NADA Headlines - 08/27/2013 (Plain Text Version)
Nissan Motor Co., pushing to make more vehicles at plants in the Americas, said it will have the ability to build more than 2 million autos annually in the region by early next year. The carmaker is spending more than $5 billion to expand capacity in the U.S., Mexico and Brazil, the Yokohama, Japan-based company said in a statement. Expansion in the U.S. will help Nissan almost double exports from plants in Tennessee and Mississippi, the company said in a separate release. Nissan set a target last year of getting 85 percent of vehicles its sells in the U.S. from within North America by 2015, up from 69 percent in 2011. The company’s North American operations are based in Franklin, Tennessee.
Osamu Nagata, the troubleshooting Toyota executive who now heads North American manufacturing and r&d, is on a mission to boost capacity and do it quickly -- first by expanding existing factories and then probably adding an assembly plant in Mexico. After rebounding from its 2009-10 recall crisis and the 2011 Japan earthquake, Toyota is ready to go on the offensive. "We need to catch up with market growth," Nagata said in an interview. "I am responsible for producing more." The 56-year-old Japanese executive, who goes by Simon, is also spearheading the North American rollout of Toyota's radical effort to overhaul product development and commonize parts.
Customers like domestic cars overall, but not as much as Asian models, a new survey says
The gap in customer satisfaction between the Detroit Three and Asian automakers is widening, according to a new survey by the American Customer Satisfaction Index. The scores of five out of eight domestic brands declined in ACSI's latest quarterly survey, conducted from April 6 to May 22. The decline in customer satisfaction is not a serious threat yet for General Motors, Ford and Chrysler, but could quickly become a problem if it continues to drop, said Claes Fornell, chairman and founder of ACSI. A closer look at the data show that some domestic brands actually improved from a year ago. GMC rose from 80 to 85, tied with Cadillac — just behind Subaru, Toyota and Honda at 86. Ford matched the industry average of 83, as did Chrysler brand, which jumped from 78 to 83. The three brands that declined most were Chevrolet (79 from 84 a year ago), Jeep (80 from 83) and Dodge (79 from 81).
Regulator: Loophole tripped up the C-Max
Don't blame the test. That's the EPA's message in the wake of Ford Motor Co.'s decision to restate fuel economy estimates on its C-Max Hybrid. When Ford C-Max owners were griping about worse-than-promised fuel economy last year, the conventional wisdom was that the EPA tests couldn't reliably measure the performance of hybrid cars. Consumer Reports magazine stoked the fires, claiming that half the hybrids it tested fell short of their advertised mpg numbers by 10 percent or more. Ford chimed in as well, saying it would help the EPA figure out whether its tests were inflating the fuel economy estimates for many hybrids. It was enough to make the EPA's own engineers question the accuracy of their tests, said Christopher Grundler, the agency's top auto industry regulator. But this summer, when the EPA ran the Toyota Prius and Hyundai Sonata hybrids through the same battery of tests that tripped up the C-Max, the other hybrids did fine. "It was all quite reassuring," Grundler told Automotive News. "The problem here is really not how the testing is done."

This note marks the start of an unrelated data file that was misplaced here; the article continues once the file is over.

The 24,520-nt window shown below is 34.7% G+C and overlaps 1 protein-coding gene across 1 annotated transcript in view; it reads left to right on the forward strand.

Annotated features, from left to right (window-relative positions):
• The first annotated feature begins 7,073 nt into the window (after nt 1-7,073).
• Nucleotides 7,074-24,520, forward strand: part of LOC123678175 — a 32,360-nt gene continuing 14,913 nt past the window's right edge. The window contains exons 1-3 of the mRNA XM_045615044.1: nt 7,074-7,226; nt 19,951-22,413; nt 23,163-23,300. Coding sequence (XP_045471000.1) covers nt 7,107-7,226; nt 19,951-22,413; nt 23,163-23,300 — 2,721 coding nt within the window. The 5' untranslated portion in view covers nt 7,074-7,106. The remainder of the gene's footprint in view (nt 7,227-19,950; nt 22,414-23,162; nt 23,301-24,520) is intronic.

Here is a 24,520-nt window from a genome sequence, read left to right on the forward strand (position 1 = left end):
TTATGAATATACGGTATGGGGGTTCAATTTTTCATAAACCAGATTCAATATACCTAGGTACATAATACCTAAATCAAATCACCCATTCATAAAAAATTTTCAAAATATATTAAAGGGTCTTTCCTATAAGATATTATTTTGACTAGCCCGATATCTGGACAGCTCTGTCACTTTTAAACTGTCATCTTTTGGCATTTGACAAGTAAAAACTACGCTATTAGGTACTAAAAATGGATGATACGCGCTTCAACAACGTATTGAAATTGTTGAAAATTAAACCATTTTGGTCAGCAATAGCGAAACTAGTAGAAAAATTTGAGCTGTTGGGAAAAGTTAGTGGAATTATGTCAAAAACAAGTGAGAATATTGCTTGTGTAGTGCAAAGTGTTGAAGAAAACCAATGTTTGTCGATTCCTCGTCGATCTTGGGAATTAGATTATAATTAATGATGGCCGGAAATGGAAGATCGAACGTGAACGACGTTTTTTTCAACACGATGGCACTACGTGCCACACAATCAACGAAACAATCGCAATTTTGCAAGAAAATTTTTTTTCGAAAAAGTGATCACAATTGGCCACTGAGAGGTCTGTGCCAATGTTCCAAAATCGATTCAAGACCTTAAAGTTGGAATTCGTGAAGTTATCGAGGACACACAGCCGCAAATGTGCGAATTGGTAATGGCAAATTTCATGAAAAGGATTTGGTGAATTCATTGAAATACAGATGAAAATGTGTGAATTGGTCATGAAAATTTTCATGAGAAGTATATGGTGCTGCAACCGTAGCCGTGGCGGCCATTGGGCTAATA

Automaker will spend $2.7 billion expanding in market
Mercedes-Benz plans to launch around 20 new or upgraded car models in China over the next two years, part of a broader turnaround effort aimed at reversing the brand's recent struggles in the world's biggest auto market. Unveiling details of the strategy today in Beijing, Daimler's new China chief, Hubertus Troska, said the company would spend 2 billion euros ($2.67 billion) over the next two years as it seeks to boost sales of Mercedes cars in China by a third to more than 300,000 cars a year by 2015. The plan, a key component of Mercedes' broader "2020 initiative," includes expanding manufacturing capacity and its sales network in a country where car density is still relatively low.
Last week, Ford Motor Company announced that it is joining up with the St. Petersburg Polytechnic University in Russia on a three year project. Their mission? To study how robots communicate in space so that one day in the future, you'll have a smarter car. This is part of an ongoing effort by Ford, as well as other companies in the industry, to develop smart networks between cars, street lights, and other parts of the road to help avoid auto accidents. Other goals for such networks include improving emergency response times and easing traffic congestion. So why study the communications of robots in space? Because, for one, they're extremely redundant. Because there are multiple ways for communications to fail in space for multiple reasons, there are multiple ways to communicate. By studying how robots in space handle communications failures, auto engineers can apply that to the use of vehicles on Earth.